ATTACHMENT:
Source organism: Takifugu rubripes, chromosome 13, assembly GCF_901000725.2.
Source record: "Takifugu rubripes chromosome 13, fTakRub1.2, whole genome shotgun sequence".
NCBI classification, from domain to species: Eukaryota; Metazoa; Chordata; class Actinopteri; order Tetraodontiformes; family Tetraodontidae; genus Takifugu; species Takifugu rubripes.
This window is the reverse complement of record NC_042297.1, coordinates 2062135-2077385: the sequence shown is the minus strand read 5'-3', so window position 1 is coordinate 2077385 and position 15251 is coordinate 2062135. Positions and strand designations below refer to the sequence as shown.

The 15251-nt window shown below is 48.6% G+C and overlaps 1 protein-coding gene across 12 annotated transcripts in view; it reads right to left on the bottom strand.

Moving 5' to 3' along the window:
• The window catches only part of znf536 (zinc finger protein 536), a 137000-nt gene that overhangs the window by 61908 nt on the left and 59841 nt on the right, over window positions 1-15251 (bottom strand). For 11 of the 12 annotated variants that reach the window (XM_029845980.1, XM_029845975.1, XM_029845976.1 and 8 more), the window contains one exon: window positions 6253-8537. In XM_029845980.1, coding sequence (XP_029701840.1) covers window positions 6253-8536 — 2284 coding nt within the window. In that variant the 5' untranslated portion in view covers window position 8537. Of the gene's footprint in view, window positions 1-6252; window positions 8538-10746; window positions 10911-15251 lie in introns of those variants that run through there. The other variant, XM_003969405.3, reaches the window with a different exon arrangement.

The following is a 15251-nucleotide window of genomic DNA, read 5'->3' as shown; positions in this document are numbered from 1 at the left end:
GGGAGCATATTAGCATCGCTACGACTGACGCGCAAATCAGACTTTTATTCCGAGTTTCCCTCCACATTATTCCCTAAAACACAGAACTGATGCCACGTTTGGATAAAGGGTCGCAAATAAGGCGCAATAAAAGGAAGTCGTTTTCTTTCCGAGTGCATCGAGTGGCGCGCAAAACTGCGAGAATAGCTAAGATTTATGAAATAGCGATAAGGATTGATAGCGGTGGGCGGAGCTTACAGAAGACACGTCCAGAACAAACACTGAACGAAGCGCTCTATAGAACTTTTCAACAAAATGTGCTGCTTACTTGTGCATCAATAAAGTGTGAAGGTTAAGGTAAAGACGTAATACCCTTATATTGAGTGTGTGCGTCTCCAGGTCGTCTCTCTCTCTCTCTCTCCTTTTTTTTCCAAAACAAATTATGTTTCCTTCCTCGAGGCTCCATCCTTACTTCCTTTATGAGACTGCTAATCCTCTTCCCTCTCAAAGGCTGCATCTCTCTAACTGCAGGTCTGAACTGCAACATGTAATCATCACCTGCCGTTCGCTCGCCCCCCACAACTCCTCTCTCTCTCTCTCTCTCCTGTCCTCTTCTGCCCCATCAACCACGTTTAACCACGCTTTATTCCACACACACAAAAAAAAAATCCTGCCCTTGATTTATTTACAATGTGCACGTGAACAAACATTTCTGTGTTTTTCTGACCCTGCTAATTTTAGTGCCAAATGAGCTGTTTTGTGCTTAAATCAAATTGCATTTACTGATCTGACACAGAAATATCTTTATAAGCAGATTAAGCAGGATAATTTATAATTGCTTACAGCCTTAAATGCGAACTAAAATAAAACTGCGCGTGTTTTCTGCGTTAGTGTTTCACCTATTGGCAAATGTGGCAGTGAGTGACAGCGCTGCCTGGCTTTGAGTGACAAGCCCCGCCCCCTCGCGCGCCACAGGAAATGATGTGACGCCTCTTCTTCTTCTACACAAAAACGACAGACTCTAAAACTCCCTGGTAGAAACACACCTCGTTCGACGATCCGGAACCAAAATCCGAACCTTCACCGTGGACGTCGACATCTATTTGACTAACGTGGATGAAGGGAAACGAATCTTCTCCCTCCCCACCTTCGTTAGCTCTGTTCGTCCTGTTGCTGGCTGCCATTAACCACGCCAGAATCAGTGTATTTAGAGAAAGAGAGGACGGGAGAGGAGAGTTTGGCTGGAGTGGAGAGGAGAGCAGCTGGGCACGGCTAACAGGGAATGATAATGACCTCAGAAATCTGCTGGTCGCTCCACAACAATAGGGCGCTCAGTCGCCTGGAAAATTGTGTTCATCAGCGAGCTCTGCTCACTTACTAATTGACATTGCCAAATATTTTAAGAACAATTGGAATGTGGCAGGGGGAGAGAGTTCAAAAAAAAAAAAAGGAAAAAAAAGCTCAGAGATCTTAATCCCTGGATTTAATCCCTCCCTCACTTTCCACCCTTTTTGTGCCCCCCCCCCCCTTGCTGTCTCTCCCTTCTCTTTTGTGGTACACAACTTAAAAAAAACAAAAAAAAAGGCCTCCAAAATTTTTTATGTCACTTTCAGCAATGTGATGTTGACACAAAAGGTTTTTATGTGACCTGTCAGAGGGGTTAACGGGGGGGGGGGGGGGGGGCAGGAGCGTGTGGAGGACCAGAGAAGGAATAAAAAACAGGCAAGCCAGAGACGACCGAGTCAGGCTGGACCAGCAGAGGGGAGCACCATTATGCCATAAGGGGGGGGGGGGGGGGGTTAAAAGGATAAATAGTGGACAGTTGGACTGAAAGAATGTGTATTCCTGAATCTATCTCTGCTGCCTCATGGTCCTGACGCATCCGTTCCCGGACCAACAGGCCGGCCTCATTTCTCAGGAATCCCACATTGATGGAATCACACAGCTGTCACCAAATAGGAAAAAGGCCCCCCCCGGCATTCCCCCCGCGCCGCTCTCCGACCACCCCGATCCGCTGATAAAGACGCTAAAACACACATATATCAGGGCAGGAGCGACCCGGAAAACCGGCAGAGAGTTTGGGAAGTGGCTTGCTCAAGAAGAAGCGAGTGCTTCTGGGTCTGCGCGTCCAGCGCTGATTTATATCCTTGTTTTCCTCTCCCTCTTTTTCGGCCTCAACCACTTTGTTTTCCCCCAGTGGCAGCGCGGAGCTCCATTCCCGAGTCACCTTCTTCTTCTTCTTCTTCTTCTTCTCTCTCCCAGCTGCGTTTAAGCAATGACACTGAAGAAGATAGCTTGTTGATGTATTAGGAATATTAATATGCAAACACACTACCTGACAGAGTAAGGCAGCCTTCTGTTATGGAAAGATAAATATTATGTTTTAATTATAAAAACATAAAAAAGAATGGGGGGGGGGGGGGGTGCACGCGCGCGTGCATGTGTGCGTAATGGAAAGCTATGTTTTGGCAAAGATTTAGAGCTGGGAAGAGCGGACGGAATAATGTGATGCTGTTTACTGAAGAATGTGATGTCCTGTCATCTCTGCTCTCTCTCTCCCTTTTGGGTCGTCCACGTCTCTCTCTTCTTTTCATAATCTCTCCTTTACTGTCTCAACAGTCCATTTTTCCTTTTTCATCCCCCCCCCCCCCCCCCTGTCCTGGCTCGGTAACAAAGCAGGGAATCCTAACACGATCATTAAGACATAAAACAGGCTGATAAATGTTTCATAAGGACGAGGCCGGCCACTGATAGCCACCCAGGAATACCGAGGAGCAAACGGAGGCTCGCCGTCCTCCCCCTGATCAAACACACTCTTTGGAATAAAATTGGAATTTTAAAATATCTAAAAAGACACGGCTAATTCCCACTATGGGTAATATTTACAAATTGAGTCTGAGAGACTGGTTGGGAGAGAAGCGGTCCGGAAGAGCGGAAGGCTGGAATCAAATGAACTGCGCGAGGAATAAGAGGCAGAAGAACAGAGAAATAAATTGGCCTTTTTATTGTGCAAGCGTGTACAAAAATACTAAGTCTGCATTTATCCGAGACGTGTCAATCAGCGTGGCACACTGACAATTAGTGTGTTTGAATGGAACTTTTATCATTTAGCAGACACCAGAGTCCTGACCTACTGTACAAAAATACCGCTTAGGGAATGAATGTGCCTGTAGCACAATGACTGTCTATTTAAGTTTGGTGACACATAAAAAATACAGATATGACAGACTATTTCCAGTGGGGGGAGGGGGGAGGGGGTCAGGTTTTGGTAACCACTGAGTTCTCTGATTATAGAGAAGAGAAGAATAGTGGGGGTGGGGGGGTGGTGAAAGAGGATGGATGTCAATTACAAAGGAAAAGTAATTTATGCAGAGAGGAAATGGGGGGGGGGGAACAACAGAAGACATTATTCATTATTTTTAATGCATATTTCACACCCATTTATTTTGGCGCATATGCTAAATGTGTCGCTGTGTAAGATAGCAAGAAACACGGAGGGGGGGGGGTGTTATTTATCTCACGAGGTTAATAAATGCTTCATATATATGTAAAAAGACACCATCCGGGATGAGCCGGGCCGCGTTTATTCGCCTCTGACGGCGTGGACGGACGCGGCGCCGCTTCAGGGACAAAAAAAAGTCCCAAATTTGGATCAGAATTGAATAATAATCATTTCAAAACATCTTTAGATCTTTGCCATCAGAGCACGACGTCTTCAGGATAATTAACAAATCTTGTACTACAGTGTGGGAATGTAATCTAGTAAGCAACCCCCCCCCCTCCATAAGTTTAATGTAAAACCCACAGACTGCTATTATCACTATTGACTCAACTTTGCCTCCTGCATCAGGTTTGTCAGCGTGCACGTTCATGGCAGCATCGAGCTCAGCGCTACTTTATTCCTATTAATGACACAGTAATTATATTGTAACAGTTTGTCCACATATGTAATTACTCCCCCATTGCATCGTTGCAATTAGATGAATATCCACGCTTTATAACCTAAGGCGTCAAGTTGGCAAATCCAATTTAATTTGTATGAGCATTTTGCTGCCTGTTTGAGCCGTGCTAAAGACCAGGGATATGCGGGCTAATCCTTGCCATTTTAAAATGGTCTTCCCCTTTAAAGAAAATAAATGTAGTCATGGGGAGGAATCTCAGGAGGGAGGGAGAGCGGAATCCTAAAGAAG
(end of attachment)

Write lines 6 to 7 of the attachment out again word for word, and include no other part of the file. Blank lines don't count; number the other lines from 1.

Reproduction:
Moving 5' to 3' along the window:
• The window catches only part of znf536 (zinc finger protein 536), a 137000-nt gene that overhangs the window by 61908 nt on the left and 59841 nt on the right, over window positions 1-15251 (bottom strand). For 11 of the 12 annotated variants that reach the window (XM_029845980.1, XM_029845975.1, XM_029845976.1 and 8 more), the window contains one exon: window positions 6253-8537. In XM_029845980.1, coding sequence (XP_029701840.1) covers window positions 6253-8536 — 2284 coding nt within the window. In that variant the 5' untranslated portion in view covers window position 8537. Of the gene's footprint in view, window positions 1-6252; window positions 8538-10746; window positions 10911-15251 lie in introns of those variants that run through there. The other variant, XM_003969405.3, reaches the window with a different exon arrangement.